What is Carbon Monoxide (CO)?
Carbon Monoxide is a gas that cannot be seen, heard, smelt or tasted and is caused when appliances don't function properly or flues and chimneys become blocked limiting the amount of oxygen in the air available to burn.
What does Carbon Monoxide do to the body?
Carbon Monoxide poisoning is responsible for at least 200 hospital admittances with as many as 40 deaths a year in Britain. Once inhaled CO combines with an important metalloprotein; haemoglobin, combining to create carboxyhaemoglobin, this mutated protein denies oxygen atoms the space originally available and drastically reduces the transport of oxygen around the body.
Symptoms of CO poisoning are similar to a hangover or flu without the fever and can include;
- Nausea and vomiting
- Stomach Pain
- Loss of Conciousness
These symptoms are particularly important when;
- They only occur in a specific place (home/office)
- Your symptoms disappear when you leave this specific place but reoccur when you come back
- Others in the place (humans/animals) are showing the same symptoms at the same time
What should you do if you experience the above symptoms or suspect CO poisoning?
If yourself or a loved one starts complaining of these symptoms in an enclosed environment it is important to seek fresh air immediately, open all windows and doors, turn off any suspicious appliances and leave the property.
It is important you do not wait in the property for symptoms to lesson as CO poisoning can and does affect oxygen to the brain and only a few minutes high concentration exposure can leave permanent damage.
If you experience suspected Carbon Monoxide poisoning everyone affected must stay calm, increasing your heart rate and in turn the frequency of your breaths can cause increased inhalation and lead to a higher concentration of CO in your blood stream.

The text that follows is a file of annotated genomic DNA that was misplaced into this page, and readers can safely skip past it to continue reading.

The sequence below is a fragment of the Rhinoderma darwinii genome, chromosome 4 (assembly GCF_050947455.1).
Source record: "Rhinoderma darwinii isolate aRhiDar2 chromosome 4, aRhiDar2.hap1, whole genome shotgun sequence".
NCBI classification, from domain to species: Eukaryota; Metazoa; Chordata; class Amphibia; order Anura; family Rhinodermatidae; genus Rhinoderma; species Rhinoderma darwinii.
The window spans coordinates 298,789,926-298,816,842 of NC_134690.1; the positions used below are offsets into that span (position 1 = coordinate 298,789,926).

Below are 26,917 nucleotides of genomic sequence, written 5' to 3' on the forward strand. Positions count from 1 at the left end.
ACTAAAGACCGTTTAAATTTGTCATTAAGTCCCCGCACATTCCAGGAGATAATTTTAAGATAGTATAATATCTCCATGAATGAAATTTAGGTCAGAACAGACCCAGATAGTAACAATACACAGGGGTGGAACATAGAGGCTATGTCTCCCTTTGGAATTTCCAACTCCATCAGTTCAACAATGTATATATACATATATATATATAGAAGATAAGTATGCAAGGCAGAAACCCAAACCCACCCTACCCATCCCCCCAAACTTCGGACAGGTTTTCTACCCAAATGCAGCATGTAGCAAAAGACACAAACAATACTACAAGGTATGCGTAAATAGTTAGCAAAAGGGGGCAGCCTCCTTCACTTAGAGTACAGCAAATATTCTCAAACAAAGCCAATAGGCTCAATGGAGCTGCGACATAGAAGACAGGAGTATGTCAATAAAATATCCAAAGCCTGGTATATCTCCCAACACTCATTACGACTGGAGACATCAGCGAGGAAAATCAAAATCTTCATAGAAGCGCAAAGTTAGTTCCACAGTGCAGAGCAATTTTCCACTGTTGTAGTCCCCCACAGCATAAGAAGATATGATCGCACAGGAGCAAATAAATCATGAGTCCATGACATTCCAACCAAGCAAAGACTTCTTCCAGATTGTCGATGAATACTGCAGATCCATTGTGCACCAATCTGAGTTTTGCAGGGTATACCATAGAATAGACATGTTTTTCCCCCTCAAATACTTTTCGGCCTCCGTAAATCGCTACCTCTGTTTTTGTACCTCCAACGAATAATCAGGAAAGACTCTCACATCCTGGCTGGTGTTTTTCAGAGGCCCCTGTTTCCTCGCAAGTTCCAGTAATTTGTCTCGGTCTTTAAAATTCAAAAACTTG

Following the above it is important to;
- See a doctor/go to hospital, tell them you suspect CO poisoning, they can perform a blood and breath test to be sure
- Contact a Gas Safe registered engineer to inspect appliances and flues for any problems or blockages
Should you suspect anything further that could be dangerous, contact the National Gas Emergency line on 0800 111 999.
How can CO poisoning be prevented?
Carbon Monoxide occurrence and in turn poisoning can be avoided by;
- Having your appliances checked annually by a certified Gas Safe engineer
- Checking the gas flame regularly, it should be 'crisp and blue' rather than 'lazy and yellow/orange'
- Checking for soot or dark stains around boilers, stove and fires
- Making sure flues and chimneys are cleaned regularly to prevent blockages and smoke build up
- Installing a noise emitting Carbon Monoxide alarm
You are most at risk of Carbon Monoxide poisoning during the night when everyone is asleep and doors and windows are generally closed so â€œcolour changingâ€ CO alarms will not be efficient enough to save lives. Make sure to get a CO alarm that exhibits a very high pitched noise when CO has been detected in the air.
When purchasing your own CO alarm, make sure it is marked to EN 50291 and has the British Standards' Kitemark displayed. Carbon Monoxide alarms are available in any Heat Group Supplies branch.